Folk on a Boat

Rachel Coulter and Stephen Macartney of Farriers serenade a boat-load of gig goers for Open House Bangor

'There is nothing – absolutely nothing – half so much worth doing as simply messing about in boats.' So says Ratty to Mole in Kenneth Grahame’s much loved children’s book The Wind In The Willows, and while it might not always be a great idea to take advice from talking anthropomorphised rodents, I’m firmly on Ratty’s side.

Open House Festival director Kieran Gilmore seems to think so too, scheduling an evening entitled Folk on a Boat as part of Open House Bangor, the increasingly eclectic music festival that keeps Gilmore busy when the Open House Festival in Belfast has been and gone for another year.

Promised tales of the sea and shanties courtesy of Rachel Coulter and Stephen Macartney, two members of good-time roots band Farriers, a group of 26 sets off from Bangor Marina aboard a vessel captained by ‘handsome boatsman’ Brian Meharg.

A local institution in his own right, Meharg charters daily fishing trips throughout the summer and works closely with commercial vessels. Few others know the waters better than him, and he banters with passengers with the charming assuredness of a real seadog.

Folk on a Boat

 

Luckily the rain showers and squalls that were prevalent throughout the afternoon have settled down by the time we motor away, and the journey past Carnalea and Crawfordsburn is accompanied by sunbeams defiantly penetrating the clouds.

As impressive as the skyscape is though, the real treat here is the incredible coastline. In Northern Ireland we are blessed with some of the most stunning coasts in Europe, a fact that Meharg is quick to point out as passengers share sandwiches and clink glasses.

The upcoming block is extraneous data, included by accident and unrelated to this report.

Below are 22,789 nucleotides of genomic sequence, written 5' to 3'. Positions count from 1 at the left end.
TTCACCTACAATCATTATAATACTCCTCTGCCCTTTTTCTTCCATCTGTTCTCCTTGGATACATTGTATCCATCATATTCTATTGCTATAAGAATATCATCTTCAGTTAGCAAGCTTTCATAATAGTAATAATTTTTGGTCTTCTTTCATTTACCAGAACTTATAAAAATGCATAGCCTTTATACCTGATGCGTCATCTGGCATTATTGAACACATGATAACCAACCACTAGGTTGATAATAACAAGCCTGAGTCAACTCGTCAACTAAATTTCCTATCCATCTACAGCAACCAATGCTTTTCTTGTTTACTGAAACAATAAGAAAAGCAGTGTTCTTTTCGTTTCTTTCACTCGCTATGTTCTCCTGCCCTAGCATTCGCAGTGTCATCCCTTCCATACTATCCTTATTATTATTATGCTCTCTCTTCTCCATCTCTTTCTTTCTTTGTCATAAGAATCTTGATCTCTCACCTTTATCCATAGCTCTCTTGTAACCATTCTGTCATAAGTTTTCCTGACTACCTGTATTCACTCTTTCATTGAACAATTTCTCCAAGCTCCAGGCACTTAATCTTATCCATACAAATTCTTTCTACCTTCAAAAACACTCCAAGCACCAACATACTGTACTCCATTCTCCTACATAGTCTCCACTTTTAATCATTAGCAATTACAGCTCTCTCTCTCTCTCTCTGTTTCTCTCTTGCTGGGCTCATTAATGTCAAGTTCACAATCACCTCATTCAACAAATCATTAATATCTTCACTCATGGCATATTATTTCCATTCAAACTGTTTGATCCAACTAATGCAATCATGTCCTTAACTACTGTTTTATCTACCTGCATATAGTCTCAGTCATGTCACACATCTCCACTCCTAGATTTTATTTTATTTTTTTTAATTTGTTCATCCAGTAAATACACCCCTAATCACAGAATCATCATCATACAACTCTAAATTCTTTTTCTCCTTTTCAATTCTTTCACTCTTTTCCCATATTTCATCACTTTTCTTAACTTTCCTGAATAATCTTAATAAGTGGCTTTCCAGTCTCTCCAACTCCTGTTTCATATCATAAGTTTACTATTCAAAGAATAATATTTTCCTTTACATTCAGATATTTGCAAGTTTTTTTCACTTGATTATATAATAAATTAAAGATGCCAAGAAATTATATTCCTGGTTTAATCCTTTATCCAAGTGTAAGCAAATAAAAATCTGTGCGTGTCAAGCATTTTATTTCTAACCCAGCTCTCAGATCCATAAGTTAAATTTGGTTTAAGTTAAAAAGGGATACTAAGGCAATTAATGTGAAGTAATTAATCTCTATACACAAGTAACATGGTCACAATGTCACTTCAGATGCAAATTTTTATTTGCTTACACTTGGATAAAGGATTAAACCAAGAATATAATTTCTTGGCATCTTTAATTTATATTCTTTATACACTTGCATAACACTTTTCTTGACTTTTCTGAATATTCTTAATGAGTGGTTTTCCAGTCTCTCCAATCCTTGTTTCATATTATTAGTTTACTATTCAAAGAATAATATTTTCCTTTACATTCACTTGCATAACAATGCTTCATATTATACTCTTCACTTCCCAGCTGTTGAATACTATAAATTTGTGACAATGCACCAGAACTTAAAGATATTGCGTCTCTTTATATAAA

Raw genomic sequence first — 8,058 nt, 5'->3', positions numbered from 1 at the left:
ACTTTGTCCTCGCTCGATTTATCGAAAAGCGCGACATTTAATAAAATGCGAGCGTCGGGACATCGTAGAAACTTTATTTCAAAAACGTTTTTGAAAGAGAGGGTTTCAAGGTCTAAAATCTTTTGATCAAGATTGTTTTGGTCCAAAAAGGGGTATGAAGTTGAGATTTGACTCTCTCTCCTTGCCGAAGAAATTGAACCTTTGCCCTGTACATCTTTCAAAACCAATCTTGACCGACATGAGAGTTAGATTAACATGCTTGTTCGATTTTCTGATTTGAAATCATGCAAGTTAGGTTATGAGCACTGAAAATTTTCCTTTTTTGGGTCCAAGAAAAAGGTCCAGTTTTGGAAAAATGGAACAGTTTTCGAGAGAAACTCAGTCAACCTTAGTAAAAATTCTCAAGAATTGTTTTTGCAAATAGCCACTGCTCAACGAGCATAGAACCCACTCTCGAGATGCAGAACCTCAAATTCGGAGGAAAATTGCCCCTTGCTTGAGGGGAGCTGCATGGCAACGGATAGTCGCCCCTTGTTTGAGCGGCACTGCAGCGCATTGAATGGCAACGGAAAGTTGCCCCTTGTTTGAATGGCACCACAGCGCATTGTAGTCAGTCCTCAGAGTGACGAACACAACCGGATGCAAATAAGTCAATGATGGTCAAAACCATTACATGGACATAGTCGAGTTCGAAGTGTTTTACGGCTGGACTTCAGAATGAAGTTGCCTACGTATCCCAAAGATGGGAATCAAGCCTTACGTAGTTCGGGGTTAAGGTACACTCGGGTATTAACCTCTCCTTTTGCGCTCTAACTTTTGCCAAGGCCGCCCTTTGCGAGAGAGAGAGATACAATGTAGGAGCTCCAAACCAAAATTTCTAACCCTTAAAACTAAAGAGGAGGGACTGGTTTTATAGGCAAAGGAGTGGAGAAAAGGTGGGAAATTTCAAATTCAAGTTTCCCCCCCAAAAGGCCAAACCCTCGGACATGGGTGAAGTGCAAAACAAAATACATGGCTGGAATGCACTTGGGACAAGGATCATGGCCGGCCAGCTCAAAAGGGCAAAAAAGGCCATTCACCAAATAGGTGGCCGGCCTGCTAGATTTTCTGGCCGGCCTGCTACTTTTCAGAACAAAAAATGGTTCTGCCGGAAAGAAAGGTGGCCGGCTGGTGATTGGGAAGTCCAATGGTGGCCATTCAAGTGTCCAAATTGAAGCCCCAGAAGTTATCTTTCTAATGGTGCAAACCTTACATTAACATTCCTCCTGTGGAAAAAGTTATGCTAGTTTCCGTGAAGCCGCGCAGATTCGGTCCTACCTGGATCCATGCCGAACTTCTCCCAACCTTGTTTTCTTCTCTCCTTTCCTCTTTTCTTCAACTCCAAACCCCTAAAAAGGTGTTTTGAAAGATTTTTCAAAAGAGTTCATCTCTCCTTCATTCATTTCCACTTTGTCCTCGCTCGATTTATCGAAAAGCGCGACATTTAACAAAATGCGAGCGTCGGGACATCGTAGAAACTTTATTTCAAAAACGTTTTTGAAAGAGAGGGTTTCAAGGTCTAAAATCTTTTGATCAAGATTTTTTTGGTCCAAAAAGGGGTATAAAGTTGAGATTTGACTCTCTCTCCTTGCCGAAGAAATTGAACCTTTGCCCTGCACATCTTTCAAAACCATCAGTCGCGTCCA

Cutting the motor at Grey’s Point – home to one of the best preserved early 20th century forts anywhere in the British Isles – Macartney and Coulter tune up and break it to us early that there might not be many shanties in the truest traditional sense, although when they launch into their tender ode to Bangor’s seafront, 'Coastlines', I don’t think a single person aboard minds.

Smiles are plastered across the faces of everyone present as the duo work their way through a concise set peppered with asides and anecdotes from Macartney. The well-worn trifecta of the sea, stories and song works as well now as it did hundreds of years ago.

Plenty of wine fortifies the diverse audience with the warmth needed to handle the Belfast Lough breeze, and Meharg fishes for mackerel to feed a friendly seal, who must have enjoyed the tunes, too. Out at sea on a Friday night is the perfect place to forget the stresses of the working week and woes float away across the lough as readily as Coulter and Macartney’s vocals during their quieter numbers.

A few Scottish shanties do show up in the set, along with a humorously appropriate song about falling in love ‘like a tidal wave’. However the highlight is undoubtedly rowdy closing number 'So Long As I Can Stay'. A few glasses get spilled as the audience stomps the deck, but worse things have happened at sea...

As we gently motor back to the jetty, it occurs to me that Folk On A Boat is not just an intimate and innovative gig, but a perfect example of how to marry Northern Ireland’s rich musical and marine heritage. Here's hoping that Gilmore and co maintain their blue sky thinking when it comes to programming the next Open House Bangor festival.

Open House Bangor continues in various venues across Bangor until August 31.

Folk on a Boat

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